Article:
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Title: Are Climate Change Policies Politically Costly?

Author(s): Davide Furceri, Michael Ganslmeier and Jonathan D. Ostry

Publication Date: June 2021

Keyword(s): climate change, Climate change policies, political cost and Political Support

Programme Area(s): International Macroeconomics and Finance and Public Economics

Abstract: Are policies designed to avert climate change (Climate Change Policies, or CCPs) politically costly? Using data on governmental popular support and the OECD's Environmental Stringency Index, we find that CCPs are not necessarily politically costly: policy design matters. First, only market-based CCPs (such as emission taxes) generate negative effects on popular support. Second, the effects are muted in countries where non-green (dirty) energy is a relatively small input into production. Third, political costs are not significant when CCPs are implemented during periods of low oil prices, generous social insurance and low inequality.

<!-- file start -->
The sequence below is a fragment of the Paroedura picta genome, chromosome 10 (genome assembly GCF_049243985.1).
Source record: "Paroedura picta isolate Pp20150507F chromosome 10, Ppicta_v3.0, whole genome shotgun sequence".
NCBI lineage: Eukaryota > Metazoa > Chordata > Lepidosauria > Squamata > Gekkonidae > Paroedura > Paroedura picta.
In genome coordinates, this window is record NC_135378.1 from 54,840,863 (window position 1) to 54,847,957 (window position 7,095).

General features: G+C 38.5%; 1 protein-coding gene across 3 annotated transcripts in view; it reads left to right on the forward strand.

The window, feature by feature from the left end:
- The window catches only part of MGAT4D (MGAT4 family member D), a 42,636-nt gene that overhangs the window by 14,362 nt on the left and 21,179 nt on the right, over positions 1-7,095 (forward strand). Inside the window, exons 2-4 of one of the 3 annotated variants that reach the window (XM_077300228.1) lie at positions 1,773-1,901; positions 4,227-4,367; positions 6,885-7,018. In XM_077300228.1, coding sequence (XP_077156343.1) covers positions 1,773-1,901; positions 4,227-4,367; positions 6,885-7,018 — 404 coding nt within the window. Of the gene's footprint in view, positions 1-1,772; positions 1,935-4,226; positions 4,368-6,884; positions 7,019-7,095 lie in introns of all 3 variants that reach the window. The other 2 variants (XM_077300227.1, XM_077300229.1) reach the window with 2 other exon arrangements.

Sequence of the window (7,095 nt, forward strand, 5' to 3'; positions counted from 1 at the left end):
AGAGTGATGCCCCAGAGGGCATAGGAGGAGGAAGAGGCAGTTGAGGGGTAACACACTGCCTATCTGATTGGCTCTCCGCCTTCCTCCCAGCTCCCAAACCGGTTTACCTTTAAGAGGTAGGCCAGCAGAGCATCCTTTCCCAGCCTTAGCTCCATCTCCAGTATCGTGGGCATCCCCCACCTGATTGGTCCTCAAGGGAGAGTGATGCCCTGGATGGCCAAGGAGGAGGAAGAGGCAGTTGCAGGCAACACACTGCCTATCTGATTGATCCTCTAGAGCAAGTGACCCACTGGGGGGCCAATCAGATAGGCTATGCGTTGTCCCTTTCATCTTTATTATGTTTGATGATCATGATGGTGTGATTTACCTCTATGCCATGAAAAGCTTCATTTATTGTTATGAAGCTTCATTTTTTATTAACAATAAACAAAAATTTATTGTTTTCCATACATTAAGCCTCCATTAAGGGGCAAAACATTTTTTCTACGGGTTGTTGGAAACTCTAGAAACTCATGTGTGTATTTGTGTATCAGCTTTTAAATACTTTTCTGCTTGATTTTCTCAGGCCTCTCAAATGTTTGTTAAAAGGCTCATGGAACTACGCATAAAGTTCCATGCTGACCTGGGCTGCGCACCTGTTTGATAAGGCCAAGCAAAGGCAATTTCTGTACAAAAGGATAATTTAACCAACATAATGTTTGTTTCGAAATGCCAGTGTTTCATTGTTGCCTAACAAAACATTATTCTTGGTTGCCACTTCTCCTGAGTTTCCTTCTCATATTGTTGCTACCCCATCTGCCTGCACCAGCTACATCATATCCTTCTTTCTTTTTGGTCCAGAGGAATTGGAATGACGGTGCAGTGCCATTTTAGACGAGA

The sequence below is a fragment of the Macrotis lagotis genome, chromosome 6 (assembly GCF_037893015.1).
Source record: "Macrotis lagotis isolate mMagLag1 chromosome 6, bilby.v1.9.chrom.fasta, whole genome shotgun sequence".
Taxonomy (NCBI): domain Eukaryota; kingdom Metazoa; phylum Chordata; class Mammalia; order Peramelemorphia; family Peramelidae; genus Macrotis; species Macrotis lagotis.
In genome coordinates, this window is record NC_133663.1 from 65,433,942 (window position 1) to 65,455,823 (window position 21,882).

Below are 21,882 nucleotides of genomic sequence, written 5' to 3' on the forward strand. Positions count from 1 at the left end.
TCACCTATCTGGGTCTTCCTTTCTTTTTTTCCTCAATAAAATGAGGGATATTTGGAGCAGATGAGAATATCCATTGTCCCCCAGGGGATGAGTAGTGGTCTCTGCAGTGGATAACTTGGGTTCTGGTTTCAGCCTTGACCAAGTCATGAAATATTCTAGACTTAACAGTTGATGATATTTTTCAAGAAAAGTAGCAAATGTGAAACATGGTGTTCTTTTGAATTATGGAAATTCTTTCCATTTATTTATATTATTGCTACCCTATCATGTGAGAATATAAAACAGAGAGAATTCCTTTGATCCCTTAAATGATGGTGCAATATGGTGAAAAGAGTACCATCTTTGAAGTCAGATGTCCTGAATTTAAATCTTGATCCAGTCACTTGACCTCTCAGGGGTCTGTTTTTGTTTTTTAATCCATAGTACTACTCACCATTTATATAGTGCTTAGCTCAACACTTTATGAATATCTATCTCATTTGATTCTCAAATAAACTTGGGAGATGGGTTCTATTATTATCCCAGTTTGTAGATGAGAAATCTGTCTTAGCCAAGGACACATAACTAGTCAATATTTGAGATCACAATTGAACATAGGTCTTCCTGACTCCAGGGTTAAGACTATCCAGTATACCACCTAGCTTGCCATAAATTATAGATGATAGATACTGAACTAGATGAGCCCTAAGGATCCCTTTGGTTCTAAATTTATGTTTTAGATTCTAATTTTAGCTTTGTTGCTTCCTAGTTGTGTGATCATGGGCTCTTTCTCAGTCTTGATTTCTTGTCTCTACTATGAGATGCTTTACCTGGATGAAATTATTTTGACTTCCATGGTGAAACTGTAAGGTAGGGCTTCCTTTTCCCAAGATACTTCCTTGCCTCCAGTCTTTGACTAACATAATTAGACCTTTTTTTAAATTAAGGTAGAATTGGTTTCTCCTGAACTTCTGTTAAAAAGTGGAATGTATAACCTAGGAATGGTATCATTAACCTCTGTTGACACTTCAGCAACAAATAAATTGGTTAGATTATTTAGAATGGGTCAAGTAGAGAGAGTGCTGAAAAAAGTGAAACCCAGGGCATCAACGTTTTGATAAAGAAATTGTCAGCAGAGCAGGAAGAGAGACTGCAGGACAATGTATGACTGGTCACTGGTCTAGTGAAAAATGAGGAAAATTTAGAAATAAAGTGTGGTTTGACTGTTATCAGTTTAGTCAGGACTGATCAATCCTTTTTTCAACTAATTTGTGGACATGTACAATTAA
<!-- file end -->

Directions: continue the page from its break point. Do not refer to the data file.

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Bibliographic Reference

Furceri, D, Ganslmeier, M and Ostry, J. 2021. 'Are Climate Change Policies Politically Costly?'. London, Centre for Economic Policy Research. https://cepr.org/active/publications/discussion_papers/dp.php?dpno=16273